I'm going to hop in here since I think this is a very worthwhile discussion topic...
But first I'd like to bring up the Dunning-Kruger
effect, which is basically scientific backing to Socrates' "The only thing that I know is that I know nothing."
Basically, the smarter you are, the smarter you perceive everyone else compared to you; the dumber you are, the smarter you perceive yourself to everyone else. The poorest performers are the least aware of their own incompetence, etc. So before we claim we're smarter than everyone else, consider that there's probably a lot that goes on beyond what we're aware of when it comes to how "other" seeding systems are implemented. [Or, at least that's what more intelligent people are likely to do]
At the same time, I'm not saying that existing utilized systems are the "best" systems. I'm a firm believer that additional knowledge does not necessarily point you towards to best answer. If you asked a random person which city has more people, Detroit or El Paso, they'll probably say Detroit. If you asked a geography enthusiast which city has more people, Detroit or El Paso, he might say El Paso since southern cities like that are growing and Detroit has been falling apart for years. Well, the answer is Detroit. (This is the argument I use to get casual sports fans to play in company Fantasy Sports leagues, btw).
Anyway, on the topic of the purpose of the ranking system...I find there's a lot of confusion between the two notions:
1. The purpose of a championship is to reward the best team (i.e. the purpose of playing the games is to find out who's the best)
2. The purpose of a championship is to give something to play for (i.e. the purpose of building a great team is to increase the chances of winning games)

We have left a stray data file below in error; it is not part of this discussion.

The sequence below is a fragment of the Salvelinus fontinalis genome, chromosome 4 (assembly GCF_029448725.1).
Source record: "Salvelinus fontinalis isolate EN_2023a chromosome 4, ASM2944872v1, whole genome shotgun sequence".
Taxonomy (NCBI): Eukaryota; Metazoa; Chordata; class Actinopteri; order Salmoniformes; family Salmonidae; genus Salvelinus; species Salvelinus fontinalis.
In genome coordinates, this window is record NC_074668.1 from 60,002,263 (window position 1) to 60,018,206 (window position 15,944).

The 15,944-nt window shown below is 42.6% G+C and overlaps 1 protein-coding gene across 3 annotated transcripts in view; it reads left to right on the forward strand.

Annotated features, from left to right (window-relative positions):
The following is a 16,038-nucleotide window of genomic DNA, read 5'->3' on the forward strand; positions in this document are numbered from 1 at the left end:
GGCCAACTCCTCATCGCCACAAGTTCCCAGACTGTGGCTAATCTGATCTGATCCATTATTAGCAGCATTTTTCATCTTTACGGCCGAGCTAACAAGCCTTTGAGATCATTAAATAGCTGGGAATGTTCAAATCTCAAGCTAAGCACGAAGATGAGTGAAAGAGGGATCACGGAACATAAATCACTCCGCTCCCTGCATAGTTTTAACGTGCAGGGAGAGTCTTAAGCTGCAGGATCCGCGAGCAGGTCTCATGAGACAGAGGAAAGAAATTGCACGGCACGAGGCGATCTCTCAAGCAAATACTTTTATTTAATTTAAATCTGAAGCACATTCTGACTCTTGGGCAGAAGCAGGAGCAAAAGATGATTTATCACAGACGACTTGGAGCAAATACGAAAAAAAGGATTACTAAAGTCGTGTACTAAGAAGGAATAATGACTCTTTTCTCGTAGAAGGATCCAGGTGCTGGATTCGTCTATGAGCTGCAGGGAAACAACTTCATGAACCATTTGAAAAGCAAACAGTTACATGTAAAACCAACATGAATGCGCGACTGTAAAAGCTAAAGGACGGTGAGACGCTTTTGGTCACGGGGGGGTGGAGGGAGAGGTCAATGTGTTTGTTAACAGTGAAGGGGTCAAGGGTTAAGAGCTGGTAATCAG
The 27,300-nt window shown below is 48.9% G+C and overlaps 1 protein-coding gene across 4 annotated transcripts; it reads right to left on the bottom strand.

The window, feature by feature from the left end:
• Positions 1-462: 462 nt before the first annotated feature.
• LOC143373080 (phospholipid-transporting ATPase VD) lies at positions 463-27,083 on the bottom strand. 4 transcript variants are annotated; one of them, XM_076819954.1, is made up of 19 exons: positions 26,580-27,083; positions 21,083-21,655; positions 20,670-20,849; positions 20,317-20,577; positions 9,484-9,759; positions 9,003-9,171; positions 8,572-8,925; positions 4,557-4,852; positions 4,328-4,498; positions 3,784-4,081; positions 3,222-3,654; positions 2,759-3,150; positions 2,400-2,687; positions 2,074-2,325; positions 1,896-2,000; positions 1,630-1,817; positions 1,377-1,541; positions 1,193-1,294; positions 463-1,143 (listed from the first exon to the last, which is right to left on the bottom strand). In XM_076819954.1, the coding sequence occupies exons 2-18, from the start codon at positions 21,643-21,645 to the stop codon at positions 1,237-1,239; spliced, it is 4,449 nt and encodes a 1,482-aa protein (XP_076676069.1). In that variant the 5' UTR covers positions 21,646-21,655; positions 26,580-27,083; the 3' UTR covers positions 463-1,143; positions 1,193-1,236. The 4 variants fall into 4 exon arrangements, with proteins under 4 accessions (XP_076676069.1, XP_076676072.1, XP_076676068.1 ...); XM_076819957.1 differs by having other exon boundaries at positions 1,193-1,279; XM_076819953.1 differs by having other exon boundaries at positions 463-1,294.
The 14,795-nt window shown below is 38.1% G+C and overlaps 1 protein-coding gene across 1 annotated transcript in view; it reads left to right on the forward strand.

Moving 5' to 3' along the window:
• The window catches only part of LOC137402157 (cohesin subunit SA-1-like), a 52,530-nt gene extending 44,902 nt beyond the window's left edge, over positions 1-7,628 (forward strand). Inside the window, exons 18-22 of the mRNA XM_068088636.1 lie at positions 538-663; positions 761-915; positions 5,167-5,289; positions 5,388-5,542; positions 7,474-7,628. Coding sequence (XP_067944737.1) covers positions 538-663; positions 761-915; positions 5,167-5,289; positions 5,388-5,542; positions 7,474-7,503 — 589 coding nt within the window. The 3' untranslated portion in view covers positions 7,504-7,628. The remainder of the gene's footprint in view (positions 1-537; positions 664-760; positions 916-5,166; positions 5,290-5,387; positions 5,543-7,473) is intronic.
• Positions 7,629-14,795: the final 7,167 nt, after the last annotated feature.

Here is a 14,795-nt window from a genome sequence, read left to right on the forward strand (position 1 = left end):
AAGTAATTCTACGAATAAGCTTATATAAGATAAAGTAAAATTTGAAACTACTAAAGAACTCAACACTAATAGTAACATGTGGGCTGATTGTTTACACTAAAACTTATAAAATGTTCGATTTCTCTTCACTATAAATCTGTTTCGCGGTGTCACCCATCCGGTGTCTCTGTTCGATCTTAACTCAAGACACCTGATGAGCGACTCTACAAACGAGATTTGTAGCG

I will fight to the grave that #2 is the way it should be looked at, primarily due to the lack of certainty in games. Moneyball/sabremetric afficionados will probably agree with me. This is why I agree with Colonels' stance that the idea of a ranking system is to see whom has had the "best season" not to see who is the "best team". However, I think that over an infinite number of games with perfectly balances schedules and no variance, the best team should always end up #1. Testing this, of course is impossible.
So we're back to how picking seeds (in a world not concerned with how "entertaining" the tournament is) would then ideally be based on a system that at least maintains that it behooves all teams to do their best in every game...you can't ask any more of the system because you can't prove that any system does more than that. Basically, I feel the whole quality-of-ranking-system debate is really just for entertainment as you can never guarantee the "best" team has had the "best" season by any stretch.
On top of that, my pet peeve in all of this is when a team is supposedly reseeded when a major player gets hurt, as it flies right in the face of my Option #2 above.